WRESAT had a hydraulic loop energy dissipation system to change its axis of spin.

An interesting point to note about the WRESAT design is that, even though WRESAT was spinning around its long axis at orbital insertion, this was not the preferred orientation for the scientific payload. Close inspection of the WRESAT schematic to the right shows an energy dissipator which was a closed hydraulic loop of silicone oil which dissipated the rotational energy as heat. The net result is WRESAT eventually tumbling around it's short axis which places the axis of rotation pointing out into space.

Was this silicone oil energy dissipation system passive or active? In other words, was it a rotational viscous dampener or was there a pump involved.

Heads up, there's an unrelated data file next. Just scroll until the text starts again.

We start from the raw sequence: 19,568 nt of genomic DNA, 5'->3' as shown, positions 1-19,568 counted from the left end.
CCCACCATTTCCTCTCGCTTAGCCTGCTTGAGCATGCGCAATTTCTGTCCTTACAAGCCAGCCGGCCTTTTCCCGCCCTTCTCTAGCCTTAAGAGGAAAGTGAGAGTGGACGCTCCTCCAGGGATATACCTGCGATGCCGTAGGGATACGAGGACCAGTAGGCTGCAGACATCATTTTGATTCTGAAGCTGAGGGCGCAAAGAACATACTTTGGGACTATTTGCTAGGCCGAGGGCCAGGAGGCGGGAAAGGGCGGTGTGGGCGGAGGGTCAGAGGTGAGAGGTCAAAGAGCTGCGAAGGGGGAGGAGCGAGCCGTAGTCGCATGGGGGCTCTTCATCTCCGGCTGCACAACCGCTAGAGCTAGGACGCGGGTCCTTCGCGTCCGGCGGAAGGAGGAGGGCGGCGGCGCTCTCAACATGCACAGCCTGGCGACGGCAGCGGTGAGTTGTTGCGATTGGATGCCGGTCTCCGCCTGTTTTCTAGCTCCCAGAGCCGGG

This related question asks about passive spin/oscillation dampening systems.

Everything I'm finding on the energy dissipation system indicates that it was passive. This makes sense--introduce a pump, and you add complexity.

The research on this type of passive system was first published in 1971: https://ntrs.nasa.gov/archive/nasa/casi.ntrs.nasa.gov/19710025114.pdf

In a passive system like this, you're looking at the friction of the viscous fluid on the walls of the energy dampening system being used to slow down the spin. That friction is then dissipated s heat.

Your Answer

By clicking "Post Your Answer", you acknowledge that you have read our updated terms of service, privacy policy and cookie policy, and that your continued use of the website is subject to these policies.

Not the answer you're looking for? Browse other questions tagged or ask your own question.